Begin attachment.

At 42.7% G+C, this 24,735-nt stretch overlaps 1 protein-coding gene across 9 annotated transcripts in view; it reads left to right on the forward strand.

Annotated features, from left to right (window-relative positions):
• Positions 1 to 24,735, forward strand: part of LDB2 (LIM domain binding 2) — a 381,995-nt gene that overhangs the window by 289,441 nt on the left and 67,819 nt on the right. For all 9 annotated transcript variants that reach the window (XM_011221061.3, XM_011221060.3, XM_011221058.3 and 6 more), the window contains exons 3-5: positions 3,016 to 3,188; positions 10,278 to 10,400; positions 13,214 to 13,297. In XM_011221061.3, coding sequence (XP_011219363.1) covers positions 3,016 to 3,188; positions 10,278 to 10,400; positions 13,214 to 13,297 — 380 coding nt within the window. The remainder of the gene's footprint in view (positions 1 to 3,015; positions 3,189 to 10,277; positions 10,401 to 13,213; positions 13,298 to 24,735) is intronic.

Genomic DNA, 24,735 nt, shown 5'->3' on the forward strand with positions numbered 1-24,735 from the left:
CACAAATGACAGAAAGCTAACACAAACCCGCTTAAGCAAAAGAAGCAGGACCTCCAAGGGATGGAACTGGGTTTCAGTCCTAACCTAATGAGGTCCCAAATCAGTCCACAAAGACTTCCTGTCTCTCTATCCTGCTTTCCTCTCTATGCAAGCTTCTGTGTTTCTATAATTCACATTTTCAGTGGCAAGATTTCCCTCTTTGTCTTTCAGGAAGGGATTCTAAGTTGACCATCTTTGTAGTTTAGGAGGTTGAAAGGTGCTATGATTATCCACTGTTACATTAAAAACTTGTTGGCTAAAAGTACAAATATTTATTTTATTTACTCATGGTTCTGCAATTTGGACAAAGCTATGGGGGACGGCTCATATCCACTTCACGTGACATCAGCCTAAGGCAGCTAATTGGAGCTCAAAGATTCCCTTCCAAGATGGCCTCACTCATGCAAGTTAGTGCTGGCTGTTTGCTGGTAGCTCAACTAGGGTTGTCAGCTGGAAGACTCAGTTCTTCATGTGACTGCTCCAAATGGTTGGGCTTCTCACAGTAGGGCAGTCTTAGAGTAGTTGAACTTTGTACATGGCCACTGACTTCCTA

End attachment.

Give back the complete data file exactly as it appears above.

At 42.7% G+C, this 24,735-nt stretch overlaps 1 protein-coding gene across 9 annotated transcripts in view; it reads left to right on the forward strand.

Annotated features, from left to right (window-relative positions):
• Positions 1 to 24,735, forward strand: part of LDB2 (LIM domain binding 2) — a 381,995-nt gene that overhangs the window by 289,441 nt on the left and 67,819 nt on the right. For all 9 annotated transcript variants that reach the window (XM_011221061.3, XM_011221060.3, XM_011221058.3 and 6 more), the window contains exons 3-5: positions 3,016 to 3,188; positions 10,278 to 10,400; positions 13,214 to 13,297. In XM_011221061.3, coding sequence (XP_011219363.1) covers positions 3,016 to 3,188; positions 10,278 to 10,400; positions 13,214 to 13,297 — 380 coding nt within the window. The remainder of the gene's footprint in view (positions 1 to 3,015; positions 3,189 to 10,277; positions 10,401 to 13,213; positions 13,298 to 24,735) is intronic.

Genomic DNA, 24,735 nt, shown 5'->3' on the forward strand with positions numbered 1-24,735 from the left:
CACAAATGACAGAAAGCTAACACAAACCCGCTTAAGCAAAAGAAGCAGGACCTCCAAGGGATGGAACTGGGTTTCAGTCCTAACCTAATGAGGTCCCAAATCAGTCCACAAAGACTTCCTGTCTCTCTATCCTGCTTTCCTCTCTATGCAAGCTTCTGTGTTTCTATAATTCACATTTTCAGTGGCAAGATTTCCCTCTTTGTCTTTCAGGAAGGGATTCTAAGTTGACCATCTTTGTAGTTTAGGAGGTTGAAAGGTGCTATGATTATCCACTGTTACATTAAAAACTTGTTGGCTAAAAGTACAAATATTTATTTTATTTACTCATGGTTCTGCAATTTGGACAAAGCTATGGGGGACGGCTCATATCCACTTCACGTGACATCAGCCTAAGGCAGCTAATTGGAGCTCAAAGATTCCCTTCCAAGATGGCCTCACTCATGCAAGTTAGTGCTGGCTGTTTGCTGGTAGCTCAACTAGGGTTGTCAGCTGGAAGACTCAGTTCTTCATGTGACTGCTCCAAATGGTTGGGCTTCTCACAGTAGGGCAGTCTTAGAGTAGTTGAACTTTGTACATGGCCACTGACTTCCTA